Is Economic Exclusion a Legitimate State Interest? Four Recent Cases Test the Boundaries
41 Pages Posted: 4 Sep 2005
Date Written: August 18, 2005
For most people, economic opportunity defines "the American Dream." Yet many legal barriers interfere with the right to earn a living. Although these regulations are promulgated in the name of public safety and welfare, they often protect, not the public, but the private interest of established firms seeking to prevent competition from entrepreneurs. Occupational licensing laws, for example, sometimes accomplish no public safety objective, but merely prevent competition within a trade. Under the rational basis test, courts have on rare occasions, struck down such laws. For example, in Schware v. Bd. of Examiners, the Supreme Court held that under the Due Process Clause, occupational licensing requirements must have some "rational connection with the applicant's fitness or capacity to practice" the profession. This is consistent with the Court's repeated holding that the Due Process and Equal Protection Clauses require laws to have some public justification, rather than being based on mere animus, or the desire to benefit a particular constituency.
In four recent cases, federal courts have been confronted with the issue of whether regulations designed for no other purpose than to protect political insiders from fair economic competition meet the standards of the Fourteenth Amendment. In Powers v. Harris, the Tenth Circuit upheld an occupational licensing requirement even while acknowledging that it was solely intended to protect established companies against competition, on the grounds that "intrastate economic protectionism constitutes a legitimate state interest." Shortly afterwards, in Sagana v. Tenorio, the Ninth Circuit upheld explicitly discriminatory labor laws on the grounds that protecting some laborers against competition from others is a legitimate state interest. Two recent trial court decisions explore these themes further by evaluating the constitutionality of occupational licensing laws that lack any serious public-regarding justification.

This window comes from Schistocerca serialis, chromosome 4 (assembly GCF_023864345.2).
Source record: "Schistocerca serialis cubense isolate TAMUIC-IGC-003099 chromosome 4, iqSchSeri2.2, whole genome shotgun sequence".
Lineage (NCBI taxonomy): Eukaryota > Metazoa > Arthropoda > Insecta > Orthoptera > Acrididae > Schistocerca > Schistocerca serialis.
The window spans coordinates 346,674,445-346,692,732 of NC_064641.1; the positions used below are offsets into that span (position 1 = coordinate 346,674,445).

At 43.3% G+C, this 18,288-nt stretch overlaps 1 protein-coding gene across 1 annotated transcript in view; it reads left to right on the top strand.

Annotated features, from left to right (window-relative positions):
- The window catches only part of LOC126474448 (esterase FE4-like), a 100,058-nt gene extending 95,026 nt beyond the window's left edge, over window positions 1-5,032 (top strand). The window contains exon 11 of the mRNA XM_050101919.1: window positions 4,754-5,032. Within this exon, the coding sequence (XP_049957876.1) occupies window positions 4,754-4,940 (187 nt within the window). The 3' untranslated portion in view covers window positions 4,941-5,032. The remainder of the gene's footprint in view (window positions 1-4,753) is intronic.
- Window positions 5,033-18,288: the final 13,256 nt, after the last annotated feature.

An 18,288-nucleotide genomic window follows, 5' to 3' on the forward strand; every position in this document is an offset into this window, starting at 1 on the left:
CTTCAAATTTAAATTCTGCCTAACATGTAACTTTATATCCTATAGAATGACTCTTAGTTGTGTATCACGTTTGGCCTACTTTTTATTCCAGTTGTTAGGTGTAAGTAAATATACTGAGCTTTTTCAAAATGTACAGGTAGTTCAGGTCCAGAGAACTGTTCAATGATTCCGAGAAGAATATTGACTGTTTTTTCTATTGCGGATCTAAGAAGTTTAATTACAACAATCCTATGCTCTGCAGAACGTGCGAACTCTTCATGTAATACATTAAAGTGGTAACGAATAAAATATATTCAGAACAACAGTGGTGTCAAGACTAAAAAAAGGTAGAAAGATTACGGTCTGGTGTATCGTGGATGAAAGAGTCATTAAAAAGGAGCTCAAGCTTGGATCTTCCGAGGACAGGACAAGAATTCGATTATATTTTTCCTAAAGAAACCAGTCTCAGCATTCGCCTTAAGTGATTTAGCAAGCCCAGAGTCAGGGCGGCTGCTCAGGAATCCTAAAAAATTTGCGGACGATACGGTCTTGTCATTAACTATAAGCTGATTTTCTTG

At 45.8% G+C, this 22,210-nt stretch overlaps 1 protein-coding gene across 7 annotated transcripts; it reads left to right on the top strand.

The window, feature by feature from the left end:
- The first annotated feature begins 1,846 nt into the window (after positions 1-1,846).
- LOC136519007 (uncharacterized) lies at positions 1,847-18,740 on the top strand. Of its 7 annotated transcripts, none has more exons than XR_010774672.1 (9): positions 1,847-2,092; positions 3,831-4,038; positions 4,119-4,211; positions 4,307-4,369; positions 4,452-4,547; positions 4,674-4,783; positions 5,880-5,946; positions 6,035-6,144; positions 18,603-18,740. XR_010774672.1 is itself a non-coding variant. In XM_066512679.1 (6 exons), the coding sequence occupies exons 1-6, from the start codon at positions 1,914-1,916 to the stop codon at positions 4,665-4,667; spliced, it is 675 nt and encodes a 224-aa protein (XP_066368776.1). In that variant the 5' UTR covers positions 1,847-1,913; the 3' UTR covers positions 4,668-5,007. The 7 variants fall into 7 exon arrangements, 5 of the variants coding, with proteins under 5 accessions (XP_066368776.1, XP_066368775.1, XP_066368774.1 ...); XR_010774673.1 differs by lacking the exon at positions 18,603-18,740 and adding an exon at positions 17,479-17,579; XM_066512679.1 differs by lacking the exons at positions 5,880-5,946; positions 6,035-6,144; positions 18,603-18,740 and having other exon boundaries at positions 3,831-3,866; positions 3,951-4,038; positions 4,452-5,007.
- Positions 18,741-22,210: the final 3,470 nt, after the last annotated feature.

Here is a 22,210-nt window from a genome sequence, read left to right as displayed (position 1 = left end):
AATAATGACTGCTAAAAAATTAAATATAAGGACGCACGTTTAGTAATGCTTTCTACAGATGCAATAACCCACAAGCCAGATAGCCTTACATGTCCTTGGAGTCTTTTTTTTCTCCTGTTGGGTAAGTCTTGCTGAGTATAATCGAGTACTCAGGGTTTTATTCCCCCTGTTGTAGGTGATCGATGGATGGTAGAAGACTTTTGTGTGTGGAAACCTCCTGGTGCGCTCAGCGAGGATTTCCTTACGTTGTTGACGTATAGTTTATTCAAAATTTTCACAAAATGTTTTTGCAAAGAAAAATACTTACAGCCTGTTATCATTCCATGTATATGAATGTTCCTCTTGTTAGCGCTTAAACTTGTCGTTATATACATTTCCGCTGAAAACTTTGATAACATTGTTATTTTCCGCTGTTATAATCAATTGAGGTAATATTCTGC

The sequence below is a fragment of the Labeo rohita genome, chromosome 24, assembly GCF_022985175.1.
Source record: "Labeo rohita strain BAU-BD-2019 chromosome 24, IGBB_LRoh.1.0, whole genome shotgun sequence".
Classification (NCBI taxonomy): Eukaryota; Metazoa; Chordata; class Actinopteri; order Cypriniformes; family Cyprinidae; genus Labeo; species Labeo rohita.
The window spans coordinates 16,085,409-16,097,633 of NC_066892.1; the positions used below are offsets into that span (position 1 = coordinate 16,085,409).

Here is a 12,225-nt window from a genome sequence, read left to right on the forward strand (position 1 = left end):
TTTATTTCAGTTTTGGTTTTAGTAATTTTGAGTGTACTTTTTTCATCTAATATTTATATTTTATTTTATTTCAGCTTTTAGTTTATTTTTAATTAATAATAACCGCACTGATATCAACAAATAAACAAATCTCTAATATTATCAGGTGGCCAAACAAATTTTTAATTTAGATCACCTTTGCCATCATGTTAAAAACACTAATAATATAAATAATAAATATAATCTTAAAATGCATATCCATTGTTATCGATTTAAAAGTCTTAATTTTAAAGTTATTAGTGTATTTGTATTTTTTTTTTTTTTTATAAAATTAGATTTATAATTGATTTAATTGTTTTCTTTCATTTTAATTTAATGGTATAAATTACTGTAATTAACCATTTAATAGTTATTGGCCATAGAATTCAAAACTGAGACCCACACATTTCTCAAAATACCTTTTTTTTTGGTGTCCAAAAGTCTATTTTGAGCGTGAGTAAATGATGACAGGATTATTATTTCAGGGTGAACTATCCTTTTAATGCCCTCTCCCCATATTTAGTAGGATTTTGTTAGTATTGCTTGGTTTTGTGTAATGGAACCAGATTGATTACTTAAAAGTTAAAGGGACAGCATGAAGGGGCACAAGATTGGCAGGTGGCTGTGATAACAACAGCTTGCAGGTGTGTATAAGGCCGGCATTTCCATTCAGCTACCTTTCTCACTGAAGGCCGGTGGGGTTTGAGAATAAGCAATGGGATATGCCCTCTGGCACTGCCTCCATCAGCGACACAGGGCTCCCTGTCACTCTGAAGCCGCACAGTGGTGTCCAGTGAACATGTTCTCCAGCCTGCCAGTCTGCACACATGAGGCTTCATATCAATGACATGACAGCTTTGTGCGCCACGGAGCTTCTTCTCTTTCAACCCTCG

In this article, I use these four cases to explain why mere economic protectionism is not a legitimate state interest, and why courts must revive the Constitution's limits on government's ability to grant pure political favors to economic interest groups.
Keywords: Economic protectionism, right to earn a living, Fourteenth Amendment, Due Process Clause, Equal Protection Clause, Powers v. Harris, Sagana v. Tenorio, legitimate state interest
JEL Classification: J68, J58, K10, K31
Suggested Citation: Suggested Citation